Sunday, December 13, 2015

Making Beach Signs...


One of the details that I wanted to include on the kitchen shelves at Alki Point was a beach sign. I've seen several really cute signs for sale on Etsy and elsewhere, but I really enjoy making stuff so I thought I'd give it a whirl. Here's what I did.

Stuff You'll need:

  1. Color printed photo of the sign. I got ideas online, but ended up making my own in Publisher. I just sized my design then printed on regular paper.
  2. Wood scraps sanded and cut down to the size of the sign you'd like (I left a little room around the edges of the photo on mine). Mine are 2"x1"x1/16".
  3. Paint & paintbrushes. I used white to lighten up a turquoise I had, then a dark grey for aging washes.
  4. Mod Podge and old paintbrush.
  5. Small ball stylus.
  6. Ruler.


Paint on the base color for your sign and let dry. I used a lighter than I wanted coat first. I also used a color similar to the printed design. This helps to make the print appear to be part of the actual sign.












If you want to go for a little color depth, apply a bit darker second coat and let dry. Make sure to cover all of the edges well. And if your sign will be seen from the other side (or you're just a victim of raging OCD) repeat the process to the back. You really only have to cover the edges here, but I like to paint and see the mottled finish. I get a sense of accomplishment from it! :O)

Once the paint is dry on the wood, give the edges a light sanding. You're going for the look of an old sign with some of the paint worn down/off.












While your wood is drying, apply a coat of Mod Podge to your prints (the ink should be good and dry by now). I Mod Podge before I cut out the signs. I like to have a protective coating on them before I handle them too much. When dry, cut out your signs. You can give them rippled, curved, torn edges etc. depending on the finished look you are going for. I love the look of shabby sprinkled in with modern, so my signs got rounded edges and aging.



Once you're happy with the amount of wear, coat the back of your sign with Mod Podge and affix it to the wood piece. Let partially dry.










Decide how many "planks" of wood your sign will have. I tried 3 and 4 boards to see what I liked best. Once you've decided, lay your ruler across the sign, and using the edge of your ruler, run the stylus back and forth until you reach a depth you like. It is easier to do this with softer woods, and before the Mod Podge dries.




Use the stylus to also make dents on the ends of the boards. These will be your nail holes. Dot the holes with the color you'd like for the "nails".













Now it is time for an aging wash! Just water down you dark color (can be black, brown, grey - whatever you have) and apply coats until you are happy. Don't forget the edges! If you have too much, you can wipe away or swish more water on it.











Spray with varnish if you like - I didn't because I like the finish just the way it is. I am not too happy with my nail holes. I think I'll tinker a bit more with these...

16 comments:

  1. You read my mind! I was staring at signs on Pinterest yesterday and thought, ummmmm how do you make that? And then you answered my question! They're beautiful!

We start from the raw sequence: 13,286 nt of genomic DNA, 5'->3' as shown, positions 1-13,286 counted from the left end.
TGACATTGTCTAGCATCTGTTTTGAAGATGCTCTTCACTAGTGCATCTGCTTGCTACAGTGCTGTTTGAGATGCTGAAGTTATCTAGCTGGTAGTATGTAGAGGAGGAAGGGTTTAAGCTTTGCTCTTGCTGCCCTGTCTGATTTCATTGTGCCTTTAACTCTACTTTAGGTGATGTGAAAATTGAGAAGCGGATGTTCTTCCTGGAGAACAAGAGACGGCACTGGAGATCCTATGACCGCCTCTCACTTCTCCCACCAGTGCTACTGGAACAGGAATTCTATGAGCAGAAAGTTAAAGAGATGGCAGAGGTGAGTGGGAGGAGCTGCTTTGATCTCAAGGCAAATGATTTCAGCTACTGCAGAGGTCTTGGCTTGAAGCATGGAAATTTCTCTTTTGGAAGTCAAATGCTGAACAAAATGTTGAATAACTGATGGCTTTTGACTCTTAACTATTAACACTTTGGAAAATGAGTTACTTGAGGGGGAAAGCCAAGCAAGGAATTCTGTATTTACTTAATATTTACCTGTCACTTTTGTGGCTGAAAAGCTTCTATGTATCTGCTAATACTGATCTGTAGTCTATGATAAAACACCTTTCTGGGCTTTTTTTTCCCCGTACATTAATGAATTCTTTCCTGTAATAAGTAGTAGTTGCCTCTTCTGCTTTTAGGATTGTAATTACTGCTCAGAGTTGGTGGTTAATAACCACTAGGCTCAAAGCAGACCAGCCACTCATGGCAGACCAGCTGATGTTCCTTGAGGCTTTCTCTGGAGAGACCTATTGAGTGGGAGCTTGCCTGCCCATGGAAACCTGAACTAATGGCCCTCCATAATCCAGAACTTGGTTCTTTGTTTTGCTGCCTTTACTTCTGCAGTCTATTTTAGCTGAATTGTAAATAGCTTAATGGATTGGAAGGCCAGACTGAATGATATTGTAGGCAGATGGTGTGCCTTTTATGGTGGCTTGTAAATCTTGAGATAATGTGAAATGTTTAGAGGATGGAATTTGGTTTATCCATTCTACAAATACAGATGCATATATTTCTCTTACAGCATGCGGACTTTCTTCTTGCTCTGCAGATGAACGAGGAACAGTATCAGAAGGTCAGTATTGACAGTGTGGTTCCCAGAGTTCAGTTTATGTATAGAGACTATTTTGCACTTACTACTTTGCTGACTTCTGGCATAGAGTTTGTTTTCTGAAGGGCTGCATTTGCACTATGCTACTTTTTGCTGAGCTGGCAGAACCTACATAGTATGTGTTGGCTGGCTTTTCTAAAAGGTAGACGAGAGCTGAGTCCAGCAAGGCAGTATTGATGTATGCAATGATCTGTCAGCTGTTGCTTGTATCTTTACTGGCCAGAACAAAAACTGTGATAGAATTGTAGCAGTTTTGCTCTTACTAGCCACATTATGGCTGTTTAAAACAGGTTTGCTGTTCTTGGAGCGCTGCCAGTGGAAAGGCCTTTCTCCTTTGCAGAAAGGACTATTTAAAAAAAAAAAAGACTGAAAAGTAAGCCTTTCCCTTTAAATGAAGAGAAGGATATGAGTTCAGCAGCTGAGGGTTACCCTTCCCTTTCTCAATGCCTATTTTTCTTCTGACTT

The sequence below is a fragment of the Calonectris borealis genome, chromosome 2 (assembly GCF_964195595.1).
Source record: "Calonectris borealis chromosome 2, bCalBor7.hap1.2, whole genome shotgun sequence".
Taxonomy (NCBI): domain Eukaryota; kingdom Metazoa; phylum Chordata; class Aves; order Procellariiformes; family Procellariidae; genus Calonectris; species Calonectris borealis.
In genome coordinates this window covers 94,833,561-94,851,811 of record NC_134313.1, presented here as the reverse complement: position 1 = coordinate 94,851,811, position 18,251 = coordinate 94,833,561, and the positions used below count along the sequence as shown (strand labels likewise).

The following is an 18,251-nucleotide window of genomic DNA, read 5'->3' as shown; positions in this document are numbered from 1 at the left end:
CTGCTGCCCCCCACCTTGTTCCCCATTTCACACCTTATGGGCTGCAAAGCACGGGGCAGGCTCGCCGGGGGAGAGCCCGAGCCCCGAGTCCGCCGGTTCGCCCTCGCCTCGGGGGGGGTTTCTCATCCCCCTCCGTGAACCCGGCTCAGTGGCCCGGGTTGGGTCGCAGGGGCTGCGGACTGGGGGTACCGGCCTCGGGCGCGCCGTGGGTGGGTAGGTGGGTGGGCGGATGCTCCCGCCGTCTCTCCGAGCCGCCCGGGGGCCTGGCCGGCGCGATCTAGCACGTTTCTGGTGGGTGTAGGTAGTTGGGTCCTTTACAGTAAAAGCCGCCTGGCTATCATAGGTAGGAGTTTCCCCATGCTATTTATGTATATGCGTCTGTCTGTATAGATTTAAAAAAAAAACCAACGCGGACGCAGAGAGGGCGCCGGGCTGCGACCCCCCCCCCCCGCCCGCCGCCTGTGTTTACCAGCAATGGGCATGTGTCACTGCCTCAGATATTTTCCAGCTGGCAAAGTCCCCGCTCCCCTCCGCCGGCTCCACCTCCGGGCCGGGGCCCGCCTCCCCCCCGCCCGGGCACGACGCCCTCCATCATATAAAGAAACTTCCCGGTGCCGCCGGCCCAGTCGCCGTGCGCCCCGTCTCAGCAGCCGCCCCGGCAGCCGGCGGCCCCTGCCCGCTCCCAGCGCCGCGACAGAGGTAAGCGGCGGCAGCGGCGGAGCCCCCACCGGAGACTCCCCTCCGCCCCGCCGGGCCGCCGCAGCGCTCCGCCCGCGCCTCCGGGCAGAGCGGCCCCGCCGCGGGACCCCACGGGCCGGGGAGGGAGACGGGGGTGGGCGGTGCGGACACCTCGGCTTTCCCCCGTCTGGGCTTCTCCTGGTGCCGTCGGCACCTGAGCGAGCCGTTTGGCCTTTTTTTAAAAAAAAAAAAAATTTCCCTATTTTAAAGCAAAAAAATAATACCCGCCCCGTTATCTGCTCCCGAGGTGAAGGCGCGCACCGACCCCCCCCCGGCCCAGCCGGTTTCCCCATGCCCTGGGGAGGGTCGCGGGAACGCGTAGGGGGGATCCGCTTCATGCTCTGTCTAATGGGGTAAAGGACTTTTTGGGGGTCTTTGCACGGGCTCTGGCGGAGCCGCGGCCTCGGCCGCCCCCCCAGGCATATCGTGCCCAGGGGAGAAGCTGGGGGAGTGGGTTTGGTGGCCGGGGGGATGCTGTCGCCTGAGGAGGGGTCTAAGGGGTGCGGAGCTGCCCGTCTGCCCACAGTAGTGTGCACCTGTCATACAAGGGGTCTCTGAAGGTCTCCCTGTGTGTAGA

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    1. Thanks Kat! I love it when you throw spaghetti at the wall and it sticks! Let me know if you give them a shot, and how to improve them!

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  2. I love your enalergy, and your signs. I have been itching to do some for a shop I wish to do.

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    1. Thank you, JC! You might also try the model transfer paper. You print your signs on the transfer paper, put the decal in water, then slide it onto your sign board. Let dry, then spray with varnish. I have seen really great results with that, but didn't want to have to wait for materials in the mail. Have fun with your shop!

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  3. Pretty cool. I like that the weathering wash has gone into the nail holes and made them look rusted =0)

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    1. That was the plan, but then the execution left a bit to be desired. I touched them up with a toothpick of the base color, then sort of washed them out again. Much better!

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  4. Great post, great info - so clearly presented. Love the result!

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    1. Thanks Carol! I really appreciate your taking the time to stop by!

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  5. Hello Jodi,
    These are terrific. thank you for the tutorial. they look so realist and weathered. Beautiful finish!
    Big hug
    Giac

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  6. Wow! Looks so pretty! Love the colors.

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    1. Thanks my friend!
      Do you know what you are doing next yet? I'm excited!!!

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  7. I love how you made the sign. Great work!
    Hugs, Drora

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    1. Thanks so much, Dora! Sometimes the projects that turn out to be the most fun are the ones in which you use only your brain and the materials that you have on hand!

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  8. The sign looks amazing, I love the colors, it really fits into the scene, thanks for sharing!

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  9. Thanks Susi! I am a big fan of your fantastic creations, too!

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